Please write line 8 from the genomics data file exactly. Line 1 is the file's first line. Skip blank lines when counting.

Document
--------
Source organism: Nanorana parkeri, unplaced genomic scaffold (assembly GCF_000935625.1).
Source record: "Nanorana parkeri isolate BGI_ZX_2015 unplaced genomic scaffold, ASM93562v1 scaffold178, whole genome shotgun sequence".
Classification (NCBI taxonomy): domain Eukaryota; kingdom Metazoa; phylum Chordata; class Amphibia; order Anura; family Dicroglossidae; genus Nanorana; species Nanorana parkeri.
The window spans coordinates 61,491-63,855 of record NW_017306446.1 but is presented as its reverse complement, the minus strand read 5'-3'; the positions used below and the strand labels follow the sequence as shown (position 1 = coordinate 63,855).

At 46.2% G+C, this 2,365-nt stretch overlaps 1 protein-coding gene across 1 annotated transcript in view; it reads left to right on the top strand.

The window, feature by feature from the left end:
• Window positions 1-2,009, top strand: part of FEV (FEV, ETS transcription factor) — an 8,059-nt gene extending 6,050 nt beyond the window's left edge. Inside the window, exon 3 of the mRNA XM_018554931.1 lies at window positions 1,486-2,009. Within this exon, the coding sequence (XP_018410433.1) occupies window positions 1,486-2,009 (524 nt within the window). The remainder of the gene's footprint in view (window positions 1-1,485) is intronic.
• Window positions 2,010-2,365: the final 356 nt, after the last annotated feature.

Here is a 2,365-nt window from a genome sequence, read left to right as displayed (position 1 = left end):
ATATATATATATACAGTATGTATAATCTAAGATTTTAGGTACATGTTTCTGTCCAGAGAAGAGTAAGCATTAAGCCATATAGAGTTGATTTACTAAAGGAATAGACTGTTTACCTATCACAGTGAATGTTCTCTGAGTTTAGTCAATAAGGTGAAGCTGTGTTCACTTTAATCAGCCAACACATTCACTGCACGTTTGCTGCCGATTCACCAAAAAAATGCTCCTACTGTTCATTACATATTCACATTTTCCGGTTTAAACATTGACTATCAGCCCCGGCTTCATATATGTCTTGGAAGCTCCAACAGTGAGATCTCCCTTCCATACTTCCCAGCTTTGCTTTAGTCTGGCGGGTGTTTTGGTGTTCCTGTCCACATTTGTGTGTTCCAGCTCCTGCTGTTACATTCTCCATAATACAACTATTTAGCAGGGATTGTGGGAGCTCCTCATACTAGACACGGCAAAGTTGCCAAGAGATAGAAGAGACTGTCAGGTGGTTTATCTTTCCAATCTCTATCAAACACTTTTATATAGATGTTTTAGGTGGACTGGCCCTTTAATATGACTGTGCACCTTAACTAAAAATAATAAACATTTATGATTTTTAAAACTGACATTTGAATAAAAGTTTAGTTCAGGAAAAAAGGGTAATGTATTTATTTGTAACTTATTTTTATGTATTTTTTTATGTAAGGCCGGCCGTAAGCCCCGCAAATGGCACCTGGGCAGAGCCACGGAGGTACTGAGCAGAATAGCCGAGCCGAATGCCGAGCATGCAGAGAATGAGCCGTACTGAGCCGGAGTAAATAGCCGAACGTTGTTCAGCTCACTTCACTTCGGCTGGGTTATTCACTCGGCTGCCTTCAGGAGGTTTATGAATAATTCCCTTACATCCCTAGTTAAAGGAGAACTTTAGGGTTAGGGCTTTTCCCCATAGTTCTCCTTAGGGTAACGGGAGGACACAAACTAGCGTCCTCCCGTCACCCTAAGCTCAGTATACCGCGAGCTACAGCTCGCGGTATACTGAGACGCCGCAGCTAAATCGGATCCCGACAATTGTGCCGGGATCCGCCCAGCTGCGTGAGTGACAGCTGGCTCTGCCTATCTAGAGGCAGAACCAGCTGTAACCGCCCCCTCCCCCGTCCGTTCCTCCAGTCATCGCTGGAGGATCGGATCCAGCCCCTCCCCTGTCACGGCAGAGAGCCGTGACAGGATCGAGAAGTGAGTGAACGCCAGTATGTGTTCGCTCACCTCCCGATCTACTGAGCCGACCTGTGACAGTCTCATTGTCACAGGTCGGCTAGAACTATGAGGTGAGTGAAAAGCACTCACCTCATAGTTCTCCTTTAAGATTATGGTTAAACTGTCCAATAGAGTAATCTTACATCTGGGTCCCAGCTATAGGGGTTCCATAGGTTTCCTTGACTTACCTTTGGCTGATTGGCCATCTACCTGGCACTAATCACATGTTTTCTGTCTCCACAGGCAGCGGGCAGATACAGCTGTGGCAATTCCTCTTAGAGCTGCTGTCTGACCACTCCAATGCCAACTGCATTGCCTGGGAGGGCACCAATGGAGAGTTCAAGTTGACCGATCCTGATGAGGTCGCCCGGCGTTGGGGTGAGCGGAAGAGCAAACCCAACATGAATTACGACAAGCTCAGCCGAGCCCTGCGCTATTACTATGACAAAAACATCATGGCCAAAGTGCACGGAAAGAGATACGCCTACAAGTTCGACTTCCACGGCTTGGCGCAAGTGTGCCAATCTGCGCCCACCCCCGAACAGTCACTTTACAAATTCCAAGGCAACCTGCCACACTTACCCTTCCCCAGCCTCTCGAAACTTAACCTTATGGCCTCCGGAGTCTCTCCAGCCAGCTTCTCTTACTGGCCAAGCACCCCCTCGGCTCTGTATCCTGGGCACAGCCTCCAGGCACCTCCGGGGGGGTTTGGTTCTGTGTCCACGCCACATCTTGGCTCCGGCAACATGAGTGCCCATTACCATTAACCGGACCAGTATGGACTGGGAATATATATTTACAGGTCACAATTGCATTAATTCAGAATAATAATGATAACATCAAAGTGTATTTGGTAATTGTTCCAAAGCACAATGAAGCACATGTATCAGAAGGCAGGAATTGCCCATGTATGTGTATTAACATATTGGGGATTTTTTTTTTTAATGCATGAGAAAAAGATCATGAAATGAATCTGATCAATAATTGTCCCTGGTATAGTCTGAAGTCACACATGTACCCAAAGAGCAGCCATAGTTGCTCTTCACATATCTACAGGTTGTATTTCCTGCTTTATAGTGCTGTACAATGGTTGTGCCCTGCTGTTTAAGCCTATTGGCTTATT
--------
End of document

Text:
• Window positions 2,010-2,365: the final 356 nt, after the last annotated feature.